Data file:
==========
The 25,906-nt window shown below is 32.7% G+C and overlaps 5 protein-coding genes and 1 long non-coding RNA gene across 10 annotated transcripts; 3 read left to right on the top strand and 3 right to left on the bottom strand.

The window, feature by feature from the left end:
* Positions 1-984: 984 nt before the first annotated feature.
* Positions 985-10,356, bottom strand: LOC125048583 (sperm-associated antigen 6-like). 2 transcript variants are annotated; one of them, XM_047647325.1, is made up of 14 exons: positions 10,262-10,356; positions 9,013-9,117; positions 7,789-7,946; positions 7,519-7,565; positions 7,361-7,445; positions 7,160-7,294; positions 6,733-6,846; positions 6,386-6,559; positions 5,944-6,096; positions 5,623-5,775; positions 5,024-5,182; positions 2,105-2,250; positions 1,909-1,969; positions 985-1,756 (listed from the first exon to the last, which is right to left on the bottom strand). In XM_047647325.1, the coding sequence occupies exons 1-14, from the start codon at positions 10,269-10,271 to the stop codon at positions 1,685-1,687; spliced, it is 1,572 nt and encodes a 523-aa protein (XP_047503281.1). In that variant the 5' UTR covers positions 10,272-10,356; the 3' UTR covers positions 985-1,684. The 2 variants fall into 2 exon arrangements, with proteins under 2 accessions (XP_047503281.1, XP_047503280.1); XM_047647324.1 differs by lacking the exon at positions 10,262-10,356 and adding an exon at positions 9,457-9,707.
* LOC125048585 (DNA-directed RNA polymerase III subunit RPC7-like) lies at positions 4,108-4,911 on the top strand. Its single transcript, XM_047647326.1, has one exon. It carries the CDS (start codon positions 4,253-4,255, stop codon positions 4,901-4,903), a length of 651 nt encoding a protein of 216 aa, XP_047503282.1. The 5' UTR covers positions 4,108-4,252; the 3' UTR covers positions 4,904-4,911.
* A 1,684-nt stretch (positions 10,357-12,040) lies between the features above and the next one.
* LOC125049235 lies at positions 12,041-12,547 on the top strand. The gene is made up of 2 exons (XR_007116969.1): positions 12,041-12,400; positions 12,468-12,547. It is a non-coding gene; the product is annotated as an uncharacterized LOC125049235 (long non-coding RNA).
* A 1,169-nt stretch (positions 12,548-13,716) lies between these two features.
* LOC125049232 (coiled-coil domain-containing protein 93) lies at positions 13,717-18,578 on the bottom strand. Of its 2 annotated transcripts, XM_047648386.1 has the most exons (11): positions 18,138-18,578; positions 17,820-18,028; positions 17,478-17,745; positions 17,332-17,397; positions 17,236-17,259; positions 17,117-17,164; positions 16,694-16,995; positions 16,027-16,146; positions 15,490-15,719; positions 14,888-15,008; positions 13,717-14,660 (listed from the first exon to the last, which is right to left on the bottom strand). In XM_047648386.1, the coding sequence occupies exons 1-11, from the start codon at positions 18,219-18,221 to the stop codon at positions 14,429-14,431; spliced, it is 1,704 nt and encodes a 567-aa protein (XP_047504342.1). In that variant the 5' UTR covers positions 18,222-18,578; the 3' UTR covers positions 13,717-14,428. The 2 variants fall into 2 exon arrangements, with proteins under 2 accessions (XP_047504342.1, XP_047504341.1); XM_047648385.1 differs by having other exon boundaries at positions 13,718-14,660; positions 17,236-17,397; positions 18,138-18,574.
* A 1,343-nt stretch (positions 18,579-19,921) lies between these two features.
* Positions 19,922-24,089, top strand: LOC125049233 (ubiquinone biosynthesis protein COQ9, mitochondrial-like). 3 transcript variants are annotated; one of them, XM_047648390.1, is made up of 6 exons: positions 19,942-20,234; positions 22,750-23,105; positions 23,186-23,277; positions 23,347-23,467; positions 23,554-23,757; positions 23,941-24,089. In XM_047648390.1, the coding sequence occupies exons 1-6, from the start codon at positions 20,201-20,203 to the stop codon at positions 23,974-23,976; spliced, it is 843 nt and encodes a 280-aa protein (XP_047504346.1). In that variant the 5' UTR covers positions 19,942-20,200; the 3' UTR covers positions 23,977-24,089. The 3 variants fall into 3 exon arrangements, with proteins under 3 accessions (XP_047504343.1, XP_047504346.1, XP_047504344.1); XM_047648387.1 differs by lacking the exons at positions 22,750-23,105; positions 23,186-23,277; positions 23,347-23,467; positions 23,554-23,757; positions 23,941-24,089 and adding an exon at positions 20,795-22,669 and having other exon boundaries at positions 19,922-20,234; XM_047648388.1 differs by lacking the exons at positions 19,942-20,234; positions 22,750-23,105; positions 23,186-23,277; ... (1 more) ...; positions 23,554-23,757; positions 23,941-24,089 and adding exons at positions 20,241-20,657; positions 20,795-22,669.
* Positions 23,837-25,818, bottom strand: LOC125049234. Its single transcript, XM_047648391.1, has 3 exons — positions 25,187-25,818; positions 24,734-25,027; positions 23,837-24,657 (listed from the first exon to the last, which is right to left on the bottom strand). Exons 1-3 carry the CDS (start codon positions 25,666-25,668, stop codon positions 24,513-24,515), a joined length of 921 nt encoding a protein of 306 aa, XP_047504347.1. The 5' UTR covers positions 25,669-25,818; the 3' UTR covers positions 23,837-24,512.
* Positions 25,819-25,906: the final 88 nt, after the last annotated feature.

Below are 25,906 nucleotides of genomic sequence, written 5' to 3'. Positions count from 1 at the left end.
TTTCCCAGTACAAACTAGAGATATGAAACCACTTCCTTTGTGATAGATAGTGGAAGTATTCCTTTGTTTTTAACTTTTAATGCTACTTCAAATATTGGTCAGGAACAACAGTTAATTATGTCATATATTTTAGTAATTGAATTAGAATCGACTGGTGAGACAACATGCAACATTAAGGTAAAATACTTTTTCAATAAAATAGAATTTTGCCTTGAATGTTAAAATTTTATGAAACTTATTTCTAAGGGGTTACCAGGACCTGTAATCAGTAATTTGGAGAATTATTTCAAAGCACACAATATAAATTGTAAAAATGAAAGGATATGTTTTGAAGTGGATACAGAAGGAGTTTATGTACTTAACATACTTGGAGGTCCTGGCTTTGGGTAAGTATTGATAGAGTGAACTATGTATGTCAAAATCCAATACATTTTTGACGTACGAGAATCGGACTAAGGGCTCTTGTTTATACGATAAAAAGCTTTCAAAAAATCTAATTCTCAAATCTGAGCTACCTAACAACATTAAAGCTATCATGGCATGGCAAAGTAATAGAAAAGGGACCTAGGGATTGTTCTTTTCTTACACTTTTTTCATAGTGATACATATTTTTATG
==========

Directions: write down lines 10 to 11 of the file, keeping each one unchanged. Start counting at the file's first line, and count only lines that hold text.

* A 1,343-nt stretch (positions 18,579-19,921) lies between these two features.
* Positions 19,922-24,089, top strand: LOC125049233 (ubiquinone biosynthesis protein COQ9, mitochondrial-like). 3 transcript variants are annotated; one of them, XM_047648390.1, is made up of 6 exons: positions 19,942-20,234; positions 22,750-23,105; positions 23,186-23,277; positions 23,347-23,467; positions 23,554-23,757; positions 23,941-24,089. In XM_047648390.1, the coding sequence occupies exons 1-6, from the start codon at positions 20,201-20,203 to the stop codon at positions 23,974-23,976; spliced, it is 843 nt and encodes a 280-aa protein (XP_047504346.1). In that variant the 5' UTR covers positions 19,942-20,200; the 3' UTR covers positions 23,977-24,089. The 3 variants fall into 3 exon arrangements, with proteins under 3 accessions (XP_047504343.1, XP_047504346.1, XP_047504344.1); XM_047648387.1 differs by lacking the exons at positions 22,750-23,105; positions 23,186-23,277; positions 23,347-23,467; positions 23,554-23,757; positions 23,941-24,089 and adding an exon at positions 20,795-22,669 and having other exon boundaries at positions 19,922-20,234; XM_047648388.1 differs by lacking the exons at positions 19,942-20,234; positions 22,750-23,105; positions 23,186-23,277; ... (1 more) ...; positions 23,554-23,757; positions 23,941-24,089 and adding exons at positions 20,241-20,657; positions 20,795-22,669.